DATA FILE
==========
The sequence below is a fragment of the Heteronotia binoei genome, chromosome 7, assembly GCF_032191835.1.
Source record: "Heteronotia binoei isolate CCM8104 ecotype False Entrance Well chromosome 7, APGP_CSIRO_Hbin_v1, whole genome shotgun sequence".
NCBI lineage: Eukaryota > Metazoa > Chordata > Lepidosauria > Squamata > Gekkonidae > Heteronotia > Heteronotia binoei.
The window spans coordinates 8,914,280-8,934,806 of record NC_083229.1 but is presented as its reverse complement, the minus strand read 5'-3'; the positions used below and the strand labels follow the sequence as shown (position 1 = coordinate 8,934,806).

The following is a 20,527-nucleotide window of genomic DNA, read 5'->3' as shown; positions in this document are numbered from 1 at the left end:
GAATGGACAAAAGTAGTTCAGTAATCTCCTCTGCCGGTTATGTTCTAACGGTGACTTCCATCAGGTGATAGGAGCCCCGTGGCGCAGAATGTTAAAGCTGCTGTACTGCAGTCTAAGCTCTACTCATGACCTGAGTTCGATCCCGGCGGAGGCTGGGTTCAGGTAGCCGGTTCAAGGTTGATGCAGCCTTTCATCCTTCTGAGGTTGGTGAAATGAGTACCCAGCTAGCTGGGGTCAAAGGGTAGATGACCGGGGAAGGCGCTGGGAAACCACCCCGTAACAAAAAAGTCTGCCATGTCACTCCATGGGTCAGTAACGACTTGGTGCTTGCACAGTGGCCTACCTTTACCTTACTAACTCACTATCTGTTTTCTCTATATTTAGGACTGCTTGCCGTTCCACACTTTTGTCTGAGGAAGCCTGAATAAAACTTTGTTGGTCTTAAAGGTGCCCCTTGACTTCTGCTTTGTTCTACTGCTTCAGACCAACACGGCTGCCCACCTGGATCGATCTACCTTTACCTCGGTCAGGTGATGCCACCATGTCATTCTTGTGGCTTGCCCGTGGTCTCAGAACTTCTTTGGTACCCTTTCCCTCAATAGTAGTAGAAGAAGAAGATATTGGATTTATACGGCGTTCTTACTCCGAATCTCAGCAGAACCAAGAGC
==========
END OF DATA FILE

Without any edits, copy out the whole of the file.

The sequence below is a fragment of the Heteronotia binoei genome, chromosome 7, assembly GCF_032191835.1.
Source record: "Heteronotia binoei isolate CCM8104 ecotype False Entrance Well chromosome 7, APGP_CSIRO_Hbin_v1, whole genome shotgun sequence".
NCBI lineage: Eukaryota > Metazoa > Chordata > Lepidosauria > Squamata > Gekkonidae > Heteronotia > Heteronotia binoei.
The window spans coordinates 8,914,280-8,934,806 of record NC_083229.1 but is presented as its reverse complement, the minus strand read 5'-3'; the positions used below and the strand labels follow the sequence as shown (position 1 = coordinate 8,934,806).

The following is a 20,527-nucleotide window of genomic DNA, read 5'->3' as shown; positions in this document are numbered from 1 at the left end:
GAATGGACAAAAGTAGTTCAGTAATCTCCTCTGCCGGTTATGTTCTAACGGTGACTTCCATCAGGTGATAGGAGCCCCGTGGCGCAGAATGTTAAAGCTGCTGTACTGCAGTCTAAGCTCTACTCATGACCTGAGTTCGATCCCGGCGGAGGCTGGGTTCAGGTAGCCGGTTCAAGGTTGATGCAGCCTTTCATCCTTCTGAGGTTGGTGAAATGAGTACCCAGCTAGCTGGGGTCAAAGGGTAGATGACCGGGGAAGGCGCTGGGAAACCACCCCGTAACAAAAAAGTCTGCCATGTCACTCCATGGGTCAGTAACGACTTGGTGCTTGCACAGTGGCCTACCTTTACCTTACTAACTCACTATCTGTTTTCTCTATATTTAGGACTGCTTGCCGTTCCACACTTTTGTCTGAGGAAGCCTGAATAAAACTTTGTTGGTCTTAAAGGTGCCCCTTGACTTCTGCTTTGTTCTACTGCTTCAGACCAACACGGCTGCCCACCTGGATCGATCTACCTTTACCTCGGTCAGGTGATGCCACCATGTCATTCTTGTGGCTTGCCCGTGGTCTCAGAACTTCTTTGGTACCCTTTCCCTCAATAGTAGTAGAAGAAGAAGATATTGGATTTATACGGCGTTCTTACTCCGAATCTCAGCAGAACCAAGAGC